Considering Whether Business Is the Context

Carrying on from the previous post about the clean-tech conference in California, I have looked a little more into these types of events and it is true that they are frequent. Perhaps they are as the author of this piece in Grist characterized it, “a dime a dozen these days.”

He was referring to the Renewable Energy Finance Forum West that took place in the last week in October in Seattle.

As RV mentioned in the previous post, the Puget Sound Business Journal will host the Green Business Summit on Nov. 12. The agenda looks to me to be about businesses implementing green strategies.

My interest in the Bay Area clean-tech event was that it was about the money. While the port can lay the table and market the site, it will be private investors, most likely, that would make a site like Kitsap SEED successful or prove that it’s not a good fit for the area. And those private investors, whose primary interest still appears to be about return, are taking an enthusiastic look at clean technology.

This actually has application in how we cover the port. When I was hired in Vancouver I was assigned as part of my beat the Port of Vancouver. I was a business reporter. Looking back, that’s a statement by the paper that it places higher deference to the port’s role in driving economic development than its role as a government body. Traditionally we have assigned Port of Bremerton coverage based on who had the city of Bremerton as a beat. That changed when my role changed, because Andy Binion was also covering cops in addition to his Bremerton coverage. In this job, I’m more a government guy.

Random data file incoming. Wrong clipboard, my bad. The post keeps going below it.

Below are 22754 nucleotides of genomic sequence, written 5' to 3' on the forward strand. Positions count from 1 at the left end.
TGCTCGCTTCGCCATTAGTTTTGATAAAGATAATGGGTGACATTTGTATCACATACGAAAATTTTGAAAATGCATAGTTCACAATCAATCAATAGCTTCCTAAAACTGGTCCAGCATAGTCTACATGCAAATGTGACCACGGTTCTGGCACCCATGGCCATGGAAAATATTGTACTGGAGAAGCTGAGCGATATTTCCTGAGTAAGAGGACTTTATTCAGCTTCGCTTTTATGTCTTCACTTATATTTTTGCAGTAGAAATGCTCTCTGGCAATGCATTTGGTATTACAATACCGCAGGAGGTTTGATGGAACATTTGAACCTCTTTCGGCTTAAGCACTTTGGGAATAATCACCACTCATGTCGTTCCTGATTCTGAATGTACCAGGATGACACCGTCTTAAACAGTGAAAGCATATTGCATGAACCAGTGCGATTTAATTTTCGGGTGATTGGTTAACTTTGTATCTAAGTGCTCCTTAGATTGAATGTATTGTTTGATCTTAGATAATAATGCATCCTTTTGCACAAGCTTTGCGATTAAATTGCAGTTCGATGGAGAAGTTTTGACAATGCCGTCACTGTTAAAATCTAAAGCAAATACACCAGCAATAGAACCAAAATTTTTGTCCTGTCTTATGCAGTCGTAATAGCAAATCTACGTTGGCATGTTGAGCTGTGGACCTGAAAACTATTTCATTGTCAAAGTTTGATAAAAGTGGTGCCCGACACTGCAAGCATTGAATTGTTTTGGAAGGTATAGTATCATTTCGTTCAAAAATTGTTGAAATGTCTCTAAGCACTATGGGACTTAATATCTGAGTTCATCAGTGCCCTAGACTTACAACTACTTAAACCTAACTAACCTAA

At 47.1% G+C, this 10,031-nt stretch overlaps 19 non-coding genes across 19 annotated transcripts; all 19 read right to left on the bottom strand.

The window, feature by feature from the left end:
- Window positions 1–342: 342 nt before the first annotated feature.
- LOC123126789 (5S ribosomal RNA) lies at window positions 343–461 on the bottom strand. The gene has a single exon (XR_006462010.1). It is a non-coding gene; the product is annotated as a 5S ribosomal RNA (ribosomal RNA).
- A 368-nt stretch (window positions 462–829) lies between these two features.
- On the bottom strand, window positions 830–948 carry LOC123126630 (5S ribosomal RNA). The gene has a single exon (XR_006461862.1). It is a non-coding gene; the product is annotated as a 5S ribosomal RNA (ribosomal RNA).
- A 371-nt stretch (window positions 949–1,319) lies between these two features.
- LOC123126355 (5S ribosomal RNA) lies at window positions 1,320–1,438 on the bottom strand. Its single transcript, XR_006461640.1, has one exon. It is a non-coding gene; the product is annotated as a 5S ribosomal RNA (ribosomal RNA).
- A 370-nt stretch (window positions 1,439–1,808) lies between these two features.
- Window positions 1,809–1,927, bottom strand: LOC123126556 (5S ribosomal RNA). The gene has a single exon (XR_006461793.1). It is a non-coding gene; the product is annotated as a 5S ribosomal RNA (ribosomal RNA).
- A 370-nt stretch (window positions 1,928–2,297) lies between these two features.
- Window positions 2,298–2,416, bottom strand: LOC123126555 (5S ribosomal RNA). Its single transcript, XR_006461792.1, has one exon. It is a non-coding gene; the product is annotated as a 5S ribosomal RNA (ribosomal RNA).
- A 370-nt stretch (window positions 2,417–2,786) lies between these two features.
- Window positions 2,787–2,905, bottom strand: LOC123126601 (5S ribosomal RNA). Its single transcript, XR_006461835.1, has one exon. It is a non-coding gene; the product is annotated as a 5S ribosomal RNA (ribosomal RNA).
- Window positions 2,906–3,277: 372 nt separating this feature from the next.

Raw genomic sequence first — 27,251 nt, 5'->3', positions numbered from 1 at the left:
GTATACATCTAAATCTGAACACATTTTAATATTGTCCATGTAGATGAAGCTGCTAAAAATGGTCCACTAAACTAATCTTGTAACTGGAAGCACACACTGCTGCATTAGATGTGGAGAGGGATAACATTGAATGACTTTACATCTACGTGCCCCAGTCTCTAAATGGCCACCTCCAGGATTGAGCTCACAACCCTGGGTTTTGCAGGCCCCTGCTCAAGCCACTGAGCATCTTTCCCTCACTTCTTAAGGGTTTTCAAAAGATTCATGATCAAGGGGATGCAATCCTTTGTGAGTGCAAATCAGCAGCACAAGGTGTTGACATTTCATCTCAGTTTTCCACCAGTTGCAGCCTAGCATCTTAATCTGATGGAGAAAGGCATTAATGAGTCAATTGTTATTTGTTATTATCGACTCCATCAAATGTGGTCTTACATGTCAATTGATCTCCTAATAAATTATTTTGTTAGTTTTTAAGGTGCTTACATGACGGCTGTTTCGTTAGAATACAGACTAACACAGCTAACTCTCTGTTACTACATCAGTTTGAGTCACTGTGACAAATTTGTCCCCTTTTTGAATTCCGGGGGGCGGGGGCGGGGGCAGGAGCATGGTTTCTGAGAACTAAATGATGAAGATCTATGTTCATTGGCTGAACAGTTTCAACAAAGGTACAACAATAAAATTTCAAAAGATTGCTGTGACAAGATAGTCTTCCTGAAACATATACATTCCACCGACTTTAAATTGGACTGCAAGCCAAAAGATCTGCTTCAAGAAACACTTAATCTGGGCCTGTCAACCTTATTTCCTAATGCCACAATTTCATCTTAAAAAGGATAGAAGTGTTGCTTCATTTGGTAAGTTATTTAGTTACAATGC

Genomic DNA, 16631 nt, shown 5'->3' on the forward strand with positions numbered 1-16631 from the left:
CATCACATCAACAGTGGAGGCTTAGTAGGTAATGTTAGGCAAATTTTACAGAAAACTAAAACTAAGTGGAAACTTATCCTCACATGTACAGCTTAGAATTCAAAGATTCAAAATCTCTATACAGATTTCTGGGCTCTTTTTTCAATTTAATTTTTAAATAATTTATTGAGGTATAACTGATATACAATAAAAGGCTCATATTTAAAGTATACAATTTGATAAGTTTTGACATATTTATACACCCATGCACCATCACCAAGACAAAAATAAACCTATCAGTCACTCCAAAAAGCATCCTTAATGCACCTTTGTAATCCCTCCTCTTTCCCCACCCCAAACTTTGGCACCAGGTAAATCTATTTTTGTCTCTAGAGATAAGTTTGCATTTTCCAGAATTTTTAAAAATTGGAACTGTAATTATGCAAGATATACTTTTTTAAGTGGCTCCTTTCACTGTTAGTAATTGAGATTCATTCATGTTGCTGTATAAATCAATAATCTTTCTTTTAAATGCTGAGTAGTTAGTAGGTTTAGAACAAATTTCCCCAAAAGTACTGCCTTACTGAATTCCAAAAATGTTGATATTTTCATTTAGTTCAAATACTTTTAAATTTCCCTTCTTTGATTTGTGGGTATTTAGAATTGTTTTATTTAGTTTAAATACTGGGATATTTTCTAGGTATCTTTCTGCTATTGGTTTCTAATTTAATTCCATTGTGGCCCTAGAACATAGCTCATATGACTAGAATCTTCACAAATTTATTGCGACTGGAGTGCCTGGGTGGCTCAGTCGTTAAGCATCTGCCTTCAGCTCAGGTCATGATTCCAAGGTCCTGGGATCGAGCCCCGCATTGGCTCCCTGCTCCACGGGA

That isn’t to say we don’t recognize the port’s role in economic development. What we’re considering, however, is following the model Vancouver set in assigning a business reporter to the topic instead of a government reporter. Education reporters cover school boards. Environmental reporters can go to any of the local governments when the issue is land use.

The port in the middle of government wrangling right now when it comes to SEED. But the economic development question is what provides the context behind whatever answer the elected port commissioners choose. Should the port continue to be my beat, that’s something I will work to make clear. Should it end up going to a business reporter, that’s a new angle to start from.

This is why Kitsap SEED has never been an “If you build it, he will come” scenario. The Berk study indicates it’s more like like, “If you build it and champion it, they might come.” What business venture isn’t like that?

9 thoughts on “Considering Whether Business Is the Context

  1. “If you build it and champion it, they might come.” Is that like the Bremerton condo’s? Is that like the many, many millions of dollars spent on downtown Bremerton, and I still do 80% of my shopping in South Kitsap or Gig Harbor? Is that how a taxpayer feels his money should be managed? We are not private investors, we are taxpayers who expect responsible conduct and actions by our elected officials. If the Port of Bremerton is for economic development of Kitsap County, why is all of Kitsap County not paying for the privilege of supporting the SEED project and the Port of Bremerton? Why are the many other Kitsap port districts not combined and all of Kitsap County can really share the benefits of SEED and the risks that our elected Port Commissioners seem to want to take with our tax money?